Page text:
South Florida

'God, I Don't Like This Plan': As Funerals Begin for Mass Shooting Victims, Parkland Mourns and Wonders Why

At one point during a vigil on Thursday, some in the crowd began shouting, "No more guns! No more guns!"

What to Know

  • At least 1,000 people attended a candlelight vigil near the school Thursday night, as some openly sobbed as the victims' names were read.
  • Students who knew Nikolas Cruz described a volatile teenager whose strange behavior had caused others to end friendships with him.

At the first funeral for a victim of the Parkland school tragedy, mourners packed the Star of David chapel in North Lauderdale to remember 14-year-old Alyssa Alhadeff.

Those outside Friday stood and strained to hear the voices chanting Jewish prayers and remembering the star soccer player as having "the strongest personality." She was also remembered as a creative writer with a memorable smile.

"God had another plan, take Alyssa away from us" said her father, Dr. Ilan Alhadeff. "God, I don't like this plan. In fact, I'm angry about it."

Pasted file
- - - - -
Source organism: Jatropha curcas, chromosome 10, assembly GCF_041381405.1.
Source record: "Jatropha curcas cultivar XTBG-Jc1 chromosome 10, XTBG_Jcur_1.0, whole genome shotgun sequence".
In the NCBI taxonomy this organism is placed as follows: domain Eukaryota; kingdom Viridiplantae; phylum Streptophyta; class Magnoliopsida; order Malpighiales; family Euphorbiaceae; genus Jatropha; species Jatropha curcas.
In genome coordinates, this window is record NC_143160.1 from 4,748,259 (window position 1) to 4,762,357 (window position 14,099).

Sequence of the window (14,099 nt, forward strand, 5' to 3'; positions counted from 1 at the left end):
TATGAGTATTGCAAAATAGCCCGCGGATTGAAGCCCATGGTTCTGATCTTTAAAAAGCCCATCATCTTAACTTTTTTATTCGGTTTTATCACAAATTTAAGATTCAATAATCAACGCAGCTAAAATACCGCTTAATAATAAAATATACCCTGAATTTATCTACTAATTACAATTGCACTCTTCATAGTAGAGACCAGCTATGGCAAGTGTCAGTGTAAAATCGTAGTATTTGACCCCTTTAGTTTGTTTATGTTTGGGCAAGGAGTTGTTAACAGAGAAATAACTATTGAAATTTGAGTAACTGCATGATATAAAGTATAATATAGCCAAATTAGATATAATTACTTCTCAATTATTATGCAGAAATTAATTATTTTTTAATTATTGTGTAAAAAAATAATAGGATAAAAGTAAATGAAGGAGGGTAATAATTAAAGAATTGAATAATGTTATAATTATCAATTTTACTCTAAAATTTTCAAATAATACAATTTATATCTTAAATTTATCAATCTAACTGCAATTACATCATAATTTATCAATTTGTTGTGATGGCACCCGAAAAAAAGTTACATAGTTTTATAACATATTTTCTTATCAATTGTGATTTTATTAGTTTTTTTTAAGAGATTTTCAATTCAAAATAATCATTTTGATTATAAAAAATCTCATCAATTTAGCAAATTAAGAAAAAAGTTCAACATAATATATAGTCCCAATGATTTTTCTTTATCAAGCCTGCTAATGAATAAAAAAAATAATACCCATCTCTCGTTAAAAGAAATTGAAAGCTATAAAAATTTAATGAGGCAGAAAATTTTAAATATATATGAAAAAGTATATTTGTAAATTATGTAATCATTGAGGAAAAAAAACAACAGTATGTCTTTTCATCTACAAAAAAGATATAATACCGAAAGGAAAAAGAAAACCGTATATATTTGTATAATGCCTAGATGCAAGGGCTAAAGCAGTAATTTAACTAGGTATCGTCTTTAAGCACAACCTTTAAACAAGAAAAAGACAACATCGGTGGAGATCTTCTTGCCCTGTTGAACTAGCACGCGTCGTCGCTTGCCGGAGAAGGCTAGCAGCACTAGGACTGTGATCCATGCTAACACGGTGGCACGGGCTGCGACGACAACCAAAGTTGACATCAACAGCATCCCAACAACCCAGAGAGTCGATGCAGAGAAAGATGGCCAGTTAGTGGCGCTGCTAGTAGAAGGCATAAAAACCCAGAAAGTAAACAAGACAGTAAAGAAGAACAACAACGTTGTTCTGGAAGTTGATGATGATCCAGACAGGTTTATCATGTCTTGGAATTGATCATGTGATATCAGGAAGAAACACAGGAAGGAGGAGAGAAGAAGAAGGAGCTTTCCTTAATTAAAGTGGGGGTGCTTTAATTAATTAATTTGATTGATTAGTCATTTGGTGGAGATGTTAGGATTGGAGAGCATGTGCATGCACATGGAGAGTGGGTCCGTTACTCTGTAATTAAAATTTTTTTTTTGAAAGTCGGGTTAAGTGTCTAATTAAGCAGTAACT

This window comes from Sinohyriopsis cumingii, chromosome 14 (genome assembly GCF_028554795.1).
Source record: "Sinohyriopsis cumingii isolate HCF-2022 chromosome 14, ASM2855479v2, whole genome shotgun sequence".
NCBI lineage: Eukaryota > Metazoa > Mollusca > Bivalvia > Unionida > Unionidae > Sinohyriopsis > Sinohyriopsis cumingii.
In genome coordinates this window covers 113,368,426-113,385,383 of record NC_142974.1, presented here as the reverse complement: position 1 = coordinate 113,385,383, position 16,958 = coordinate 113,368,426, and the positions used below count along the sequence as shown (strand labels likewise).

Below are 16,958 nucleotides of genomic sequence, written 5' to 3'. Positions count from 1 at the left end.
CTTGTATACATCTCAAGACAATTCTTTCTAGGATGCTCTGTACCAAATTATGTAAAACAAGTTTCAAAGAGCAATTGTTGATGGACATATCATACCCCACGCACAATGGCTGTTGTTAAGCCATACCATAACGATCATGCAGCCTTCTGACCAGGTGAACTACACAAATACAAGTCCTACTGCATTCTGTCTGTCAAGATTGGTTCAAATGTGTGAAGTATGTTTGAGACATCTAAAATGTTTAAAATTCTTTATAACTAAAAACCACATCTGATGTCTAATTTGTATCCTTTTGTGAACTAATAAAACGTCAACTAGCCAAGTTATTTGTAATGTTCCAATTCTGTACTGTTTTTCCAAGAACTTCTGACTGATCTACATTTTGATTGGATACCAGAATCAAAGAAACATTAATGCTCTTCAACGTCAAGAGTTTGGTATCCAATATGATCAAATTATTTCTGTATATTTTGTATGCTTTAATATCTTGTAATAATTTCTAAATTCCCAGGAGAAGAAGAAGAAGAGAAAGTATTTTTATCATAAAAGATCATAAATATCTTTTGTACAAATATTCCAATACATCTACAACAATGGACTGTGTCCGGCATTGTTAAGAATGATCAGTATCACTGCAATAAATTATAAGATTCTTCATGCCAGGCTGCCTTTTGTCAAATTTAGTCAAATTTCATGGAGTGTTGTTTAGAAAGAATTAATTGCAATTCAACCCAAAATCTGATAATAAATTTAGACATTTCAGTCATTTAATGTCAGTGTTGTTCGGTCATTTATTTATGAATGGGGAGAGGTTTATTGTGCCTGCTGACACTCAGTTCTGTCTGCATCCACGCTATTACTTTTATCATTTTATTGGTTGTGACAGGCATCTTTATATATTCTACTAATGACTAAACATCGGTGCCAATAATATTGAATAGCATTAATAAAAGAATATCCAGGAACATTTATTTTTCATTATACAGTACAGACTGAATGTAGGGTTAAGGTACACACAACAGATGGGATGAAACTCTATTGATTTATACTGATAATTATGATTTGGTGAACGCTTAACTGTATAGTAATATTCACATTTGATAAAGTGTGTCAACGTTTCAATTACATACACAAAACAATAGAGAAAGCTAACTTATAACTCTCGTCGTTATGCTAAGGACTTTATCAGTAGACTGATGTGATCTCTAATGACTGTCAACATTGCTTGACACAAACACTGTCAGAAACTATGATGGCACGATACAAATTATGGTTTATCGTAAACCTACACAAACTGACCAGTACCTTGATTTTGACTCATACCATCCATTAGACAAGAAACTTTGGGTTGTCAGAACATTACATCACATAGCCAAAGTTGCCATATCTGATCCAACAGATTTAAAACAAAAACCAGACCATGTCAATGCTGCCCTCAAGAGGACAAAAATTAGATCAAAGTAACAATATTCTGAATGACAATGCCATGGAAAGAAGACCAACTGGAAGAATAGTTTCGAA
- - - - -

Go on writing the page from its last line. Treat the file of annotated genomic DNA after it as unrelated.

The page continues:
Alhadeff's mother told NBC had loved soccer and played "the most magnificent game of her life" the day before she died.

"President Trump, we need change now, we need to make our schools safe now for all the children that are here," Lori Alhadeff told NBC 6.

Another victim, Meadow Pollack, was remembered at a funeral inside Congregation Kol Tikvah in Parkland. Family members said the "beautiful, warm, loving and intelligent soul" was looking forward to prom before graduating and heading off to Lynn University in the fall.

While Friday will be the day several families bury their loved ones, candles could be spotted as far as the eye could see Thursday night in Parkland and surrounding communities as family, friends and strangers came together to remember the lives lost in the deadly mass shooting at Marjory Stoneman Douglas High School.

Nearly 1,000 people attended the vigil at the Parkland Amphitheater, including children who were inside the school when the shooter opened fire and killed 14 children and three adults.

"She heard gunshots," said Jodi Burke, whose daughter hid in a closet while the alleged gunman, Nikolas Cruz, started shooting. “She seems angry, she lost one of her best friends.”

Chicago Cubs first baseman Anthony Rizzo, a native of the area and Douglas High School graduate, was one of the speakers Thursday, flying in from spring training in Arizona to be with his extended family.

“I’m only who I am because of this community and I just want all of you to know how proud I am of this community," Rizzo said. "I want you to know you’re not alone in your grief."